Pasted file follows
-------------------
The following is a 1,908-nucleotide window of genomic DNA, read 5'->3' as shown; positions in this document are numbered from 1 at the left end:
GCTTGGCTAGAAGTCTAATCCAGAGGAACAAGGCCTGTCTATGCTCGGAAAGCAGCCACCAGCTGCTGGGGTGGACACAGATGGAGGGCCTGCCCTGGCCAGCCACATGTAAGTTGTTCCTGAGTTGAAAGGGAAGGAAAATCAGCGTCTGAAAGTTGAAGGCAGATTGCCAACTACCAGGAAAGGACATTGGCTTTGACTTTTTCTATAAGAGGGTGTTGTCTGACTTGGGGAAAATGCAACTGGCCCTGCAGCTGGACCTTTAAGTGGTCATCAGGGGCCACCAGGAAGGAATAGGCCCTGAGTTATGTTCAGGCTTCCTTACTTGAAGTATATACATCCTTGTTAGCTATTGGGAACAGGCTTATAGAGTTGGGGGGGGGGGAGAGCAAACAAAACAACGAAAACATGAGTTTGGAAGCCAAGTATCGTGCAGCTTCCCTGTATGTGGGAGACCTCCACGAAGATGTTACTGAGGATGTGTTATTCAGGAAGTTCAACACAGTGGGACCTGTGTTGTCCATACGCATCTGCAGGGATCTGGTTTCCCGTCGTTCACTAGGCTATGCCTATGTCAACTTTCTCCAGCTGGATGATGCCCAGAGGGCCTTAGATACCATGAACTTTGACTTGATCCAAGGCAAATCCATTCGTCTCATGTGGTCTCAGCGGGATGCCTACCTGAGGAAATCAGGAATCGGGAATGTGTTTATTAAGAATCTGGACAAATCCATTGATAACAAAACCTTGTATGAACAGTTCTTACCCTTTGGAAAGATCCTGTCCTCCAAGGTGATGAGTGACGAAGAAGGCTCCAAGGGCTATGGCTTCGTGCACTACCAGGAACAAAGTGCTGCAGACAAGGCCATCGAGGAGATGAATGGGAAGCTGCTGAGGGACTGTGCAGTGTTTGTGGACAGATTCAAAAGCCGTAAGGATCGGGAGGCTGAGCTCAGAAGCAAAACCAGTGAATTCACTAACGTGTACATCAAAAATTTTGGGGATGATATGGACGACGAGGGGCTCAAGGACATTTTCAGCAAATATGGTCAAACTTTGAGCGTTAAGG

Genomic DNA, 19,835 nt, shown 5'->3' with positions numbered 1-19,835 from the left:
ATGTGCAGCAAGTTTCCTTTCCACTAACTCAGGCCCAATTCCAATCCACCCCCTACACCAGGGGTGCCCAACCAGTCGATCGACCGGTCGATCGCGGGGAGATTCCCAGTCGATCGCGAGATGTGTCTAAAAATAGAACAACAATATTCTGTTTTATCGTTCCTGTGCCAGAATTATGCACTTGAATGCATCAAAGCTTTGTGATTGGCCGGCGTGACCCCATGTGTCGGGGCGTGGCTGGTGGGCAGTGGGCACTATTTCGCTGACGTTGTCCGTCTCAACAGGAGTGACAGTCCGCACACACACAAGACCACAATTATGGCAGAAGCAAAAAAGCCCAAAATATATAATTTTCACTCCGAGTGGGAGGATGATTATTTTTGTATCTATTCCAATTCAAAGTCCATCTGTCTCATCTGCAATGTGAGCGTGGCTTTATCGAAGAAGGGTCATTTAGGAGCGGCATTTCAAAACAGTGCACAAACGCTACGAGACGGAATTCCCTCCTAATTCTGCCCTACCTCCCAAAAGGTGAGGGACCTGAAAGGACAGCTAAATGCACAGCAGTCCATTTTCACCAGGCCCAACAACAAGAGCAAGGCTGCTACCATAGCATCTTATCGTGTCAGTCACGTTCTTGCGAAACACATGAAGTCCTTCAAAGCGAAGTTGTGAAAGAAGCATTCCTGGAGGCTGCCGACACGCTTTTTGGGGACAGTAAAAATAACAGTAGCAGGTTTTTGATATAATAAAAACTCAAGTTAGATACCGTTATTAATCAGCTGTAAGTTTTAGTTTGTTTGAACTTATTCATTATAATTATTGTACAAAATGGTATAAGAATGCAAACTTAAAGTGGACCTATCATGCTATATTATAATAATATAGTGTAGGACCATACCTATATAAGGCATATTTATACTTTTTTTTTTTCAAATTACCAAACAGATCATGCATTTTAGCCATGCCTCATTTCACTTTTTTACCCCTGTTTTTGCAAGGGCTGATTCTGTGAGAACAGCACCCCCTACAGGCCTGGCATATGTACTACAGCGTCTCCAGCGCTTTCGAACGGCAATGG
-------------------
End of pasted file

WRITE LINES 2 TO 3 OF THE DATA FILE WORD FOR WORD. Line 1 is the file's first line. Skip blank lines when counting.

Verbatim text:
GCTTGGCTAGAAGTCTAATCCAGAGGAACAAGGCCTGTCTATGCTCGGAAAGCAGCCACCAGCTGCTGGGGTGGACACAGATGGAGGGCCTGCCCTGGCCAGCCACATGTAAGTTGTTCCTGAGTTGAAAGGGAAGGAAAATCAGCGTCTGAAAGTTGAAGGCAGATTGCCAACTACCAGGAAAGGACATTGGCTTTGACTTTTTCTATAAGAGGGTGTTGTCTGACTTGGGGAAAATGCAACTGGCCCTGCAGCTGGACCTTTAAGTGGTCATCAGGGGCCACCAGGAAGGAATAGGCCCTGAGTTATGTTCAGGCTTCCTTACTTGAAGTATATACATCCTTGTTAGCTATTGGGAACAGGCTTATAGAGTTGGGGGGGGGGGAGAGCAAACAAAACAACGAAAACATGAGTTTGGAAGCCAAGTATCGTGCAGCTTCCCTGTATGTGGGAGACCTCCACGAAGATGTTACTGAGGATGTGTTATTCAGGAAGTTCAACACAGTGGGACCTGTGTTGTCCATACGCATCTGCAGGGATCTGGTTTCCCGTCGTTCACTAGGCTATGCCTATGTCAACTTTCTCCAGCTGGATGATGCCCAGAGGGCCTTAGATACCATGAACTTTGACTTGATCCAAGGCAAATCCATTCGTCTCATGTGGTCTCAGCGGGATGCCTACCTGAGGAAATCAGGAATCGGGAATGTGTTTATTAAGAATCTGGACAAATCCATTGATAACAAAACCTTGTATGAACAGTTCTTACCCTTTGGAAAGATCCTGTCCTCCAAGGTGATGAGTGACGAAGAAGGCTCCAAGGGCTATGGCTTCGTGCACTACCAGGAACAAAGTGCTGCAGACAAGGCCATCGAGGAGATGAATGGGAAGCTGCTGAGGGACTGTGCAGTGTTTGTGGACAGATTCAAAAGCCGTAAGGATCGGGAGGCTGAGCTCAGAAGCAAAACCAGTGAATTCACTAACGTGTACATCAAAAATTTTGGGGATGATATGGACGACGAGGGGCTCAAGGACATTTTCAGCAAATATGGTCAAACTTTGAGCGTTAAGG

Genomic DNA, 19,835 nt, shown 5'->3' with positions numbered 1-19,835 from the left: